Leaders of suburban cities and villages in northeastern Illinois are coming together to promote transit oriented development around commuter rail lines leading into Chicago.
In Chicago's "northwest suburbs, when mayors and village managers attend regional planning seminars, they often hear the terms new urbanism, green urbanism, green buildings, functional neighborhoods, transit-oriented development and human-scale communities." Now they are trying to implement it, though planning resources can be limited.
"In downtown Palatine, the Metra commuter train station on WestWood Street has created transit-oriented activity and commercial expansion, said Mayor Rita Mullins, co-chair of the Metropolitan Mayors Caucus Housing Committee."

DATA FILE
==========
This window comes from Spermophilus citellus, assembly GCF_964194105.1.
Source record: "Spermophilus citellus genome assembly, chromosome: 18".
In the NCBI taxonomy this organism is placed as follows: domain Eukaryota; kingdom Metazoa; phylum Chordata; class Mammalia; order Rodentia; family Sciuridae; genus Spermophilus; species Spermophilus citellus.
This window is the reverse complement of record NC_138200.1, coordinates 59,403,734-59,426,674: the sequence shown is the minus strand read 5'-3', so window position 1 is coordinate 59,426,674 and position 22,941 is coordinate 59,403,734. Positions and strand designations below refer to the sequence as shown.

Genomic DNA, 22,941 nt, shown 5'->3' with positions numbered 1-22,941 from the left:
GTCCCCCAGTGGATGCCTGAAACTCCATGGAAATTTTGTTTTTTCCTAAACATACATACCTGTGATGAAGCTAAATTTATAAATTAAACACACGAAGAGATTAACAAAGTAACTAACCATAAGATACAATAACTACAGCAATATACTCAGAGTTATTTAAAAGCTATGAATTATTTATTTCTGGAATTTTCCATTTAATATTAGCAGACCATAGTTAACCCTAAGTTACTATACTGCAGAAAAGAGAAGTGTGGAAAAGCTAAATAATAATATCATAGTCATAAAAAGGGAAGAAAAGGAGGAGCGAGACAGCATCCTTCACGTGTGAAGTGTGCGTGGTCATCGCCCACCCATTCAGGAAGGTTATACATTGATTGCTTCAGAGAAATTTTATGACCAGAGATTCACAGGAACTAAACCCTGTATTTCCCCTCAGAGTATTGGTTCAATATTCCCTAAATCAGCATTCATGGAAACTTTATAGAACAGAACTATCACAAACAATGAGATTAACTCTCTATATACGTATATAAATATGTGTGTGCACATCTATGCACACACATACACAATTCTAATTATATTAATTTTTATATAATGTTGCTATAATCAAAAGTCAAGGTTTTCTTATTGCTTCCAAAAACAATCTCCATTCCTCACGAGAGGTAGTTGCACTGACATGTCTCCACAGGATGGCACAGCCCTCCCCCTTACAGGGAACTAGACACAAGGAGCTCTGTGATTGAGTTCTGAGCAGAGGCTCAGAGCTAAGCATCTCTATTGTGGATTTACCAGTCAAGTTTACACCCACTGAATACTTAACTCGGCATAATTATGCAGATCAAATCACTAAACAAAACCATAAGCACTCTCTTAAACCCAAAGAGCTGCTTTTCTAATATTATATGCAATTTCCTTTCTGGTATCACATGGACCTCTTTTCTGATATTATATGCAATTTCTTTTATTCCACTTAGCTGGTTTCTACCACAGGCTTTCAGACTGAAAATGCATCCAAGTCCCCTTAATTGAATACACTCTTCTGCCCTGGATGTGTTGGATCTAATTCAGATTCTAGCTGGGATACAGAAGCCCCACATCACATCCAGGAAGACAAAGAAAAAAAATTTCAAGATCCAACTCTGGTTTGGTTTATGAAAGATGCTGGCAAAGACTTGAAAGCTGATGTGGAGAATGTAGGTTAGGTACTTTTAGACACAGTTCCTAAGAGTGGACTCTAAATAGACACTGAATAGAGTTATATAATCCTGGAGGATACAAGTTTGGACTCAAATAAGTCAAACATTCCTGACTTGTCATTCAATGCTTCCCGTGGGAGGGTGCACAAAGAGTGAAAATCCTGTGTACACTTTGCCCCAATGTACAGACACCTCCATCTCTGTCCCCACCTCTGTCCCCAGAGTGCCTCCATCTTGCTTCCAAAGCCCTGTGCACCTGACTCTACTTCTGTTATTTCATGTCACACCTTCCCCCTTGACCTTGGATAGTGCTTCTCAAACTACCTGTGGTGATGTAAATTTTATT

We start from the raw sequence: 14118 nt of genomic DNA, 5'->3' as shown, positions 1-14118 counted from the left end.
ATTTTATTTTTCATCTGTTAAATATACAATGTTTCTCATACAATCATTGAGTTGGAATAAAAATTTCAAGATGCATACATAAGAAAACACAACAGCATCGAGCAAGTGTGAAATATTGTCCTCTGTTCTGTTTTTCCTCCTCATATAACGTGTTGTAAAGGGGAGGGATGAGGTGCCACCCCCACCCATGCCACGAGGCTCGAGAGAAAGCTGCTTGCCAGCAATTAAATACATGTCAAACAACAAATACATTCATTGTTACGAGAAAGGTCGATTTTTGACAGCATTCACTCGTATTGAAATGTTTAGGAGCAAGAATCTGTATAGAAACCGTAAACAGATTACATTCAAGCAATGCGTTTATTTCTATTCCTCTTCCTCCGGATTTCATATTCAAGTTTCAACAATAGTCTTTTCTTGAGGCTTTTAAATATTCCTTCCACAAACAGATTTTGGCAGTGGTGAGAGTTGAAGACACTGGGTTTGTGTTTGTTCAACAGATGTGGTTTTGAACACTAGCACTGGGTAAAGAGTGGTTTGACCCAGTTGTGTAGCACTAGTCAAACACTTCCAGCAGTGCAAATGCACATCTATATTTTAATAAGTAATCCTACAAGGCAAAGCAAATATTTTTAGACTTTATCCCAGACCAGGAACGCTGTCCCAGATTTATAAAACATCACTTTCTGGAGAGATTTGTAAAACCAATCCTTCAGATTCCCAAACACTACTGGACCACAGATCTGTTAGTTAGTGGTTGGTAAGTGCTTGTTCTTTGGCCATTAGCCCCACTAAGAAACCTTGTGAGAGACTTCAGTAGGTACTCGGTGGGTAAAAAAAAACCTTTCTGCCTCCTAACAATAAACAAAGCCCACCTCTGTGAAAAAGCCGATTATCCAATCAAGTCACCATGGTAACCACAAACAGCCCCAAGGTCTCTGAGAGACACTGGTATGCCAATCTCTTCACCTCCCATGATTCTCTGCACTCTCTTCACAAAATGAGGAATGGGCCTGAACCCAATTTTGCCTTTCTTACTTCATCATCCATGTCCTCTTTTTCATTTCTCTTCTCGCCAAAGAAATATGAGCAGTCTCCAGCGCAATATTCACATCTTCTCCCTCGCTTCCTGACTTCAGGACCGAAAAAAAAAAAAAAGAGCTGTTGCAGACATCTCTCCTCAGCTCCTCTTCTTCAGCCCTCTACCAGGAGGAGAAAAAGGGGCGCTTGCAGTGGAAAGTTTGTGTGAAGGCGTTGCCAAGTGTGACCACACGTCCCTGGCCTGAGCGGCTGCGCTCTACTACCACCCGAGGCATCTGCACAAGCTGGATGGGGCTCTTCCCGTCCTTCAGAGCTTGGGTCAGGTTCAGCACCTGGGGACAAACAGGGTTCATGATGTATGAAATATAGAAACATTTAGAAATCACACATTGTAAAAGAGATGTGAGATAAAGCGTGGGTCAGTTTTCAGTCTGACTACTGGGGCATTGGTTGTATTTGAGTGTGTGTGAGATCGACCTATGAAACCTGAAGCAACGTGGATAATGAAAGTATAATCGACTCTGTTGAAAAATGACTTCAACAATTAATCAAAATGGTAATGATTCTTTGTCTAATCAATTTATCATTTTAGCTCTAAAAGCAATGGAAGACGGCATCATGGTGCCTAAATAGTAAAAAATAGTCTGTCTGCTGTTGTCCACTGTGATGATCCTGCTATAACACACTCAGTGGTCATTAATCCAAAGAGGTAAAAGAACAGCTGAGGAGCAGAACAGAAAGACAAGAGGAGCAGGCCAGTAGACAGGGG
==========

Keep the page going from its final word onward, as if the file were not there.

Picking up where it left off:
"We've built our downtown around the commuter station, and so have other towns up and down the (Union Pacific Northwest Rail) line leading into Chicago," she said.
"Rolling Meadows Mayor Ken Nelson said mass transit will create higher density lifestyle centers."
"Americans are far outpaced by Europeans in their attitude of physical fitness. Here, it's drive, drive and more driving in vehicles. Add to that the cost of gas and maintaining cars. So, instead of buying a third vehicle, maybe people should buy a bicycle", said Tom Melena, city manager for Rolling Meadows.
"In the Chicago area, Michael Davidson of Campaign for Sensible Growth, a six-county coalition in northeast Illinois for promoting economies while preserving open space, said while some villages have funding for 10-to 15-year comprehensive plans other villages do not."
"Communities lack resources, leadership and understanding, which is not all bad because they know what's best for their towns, but the implication is that it means bad zoning and bad planning," he said.
Thanks to Martin Dreiling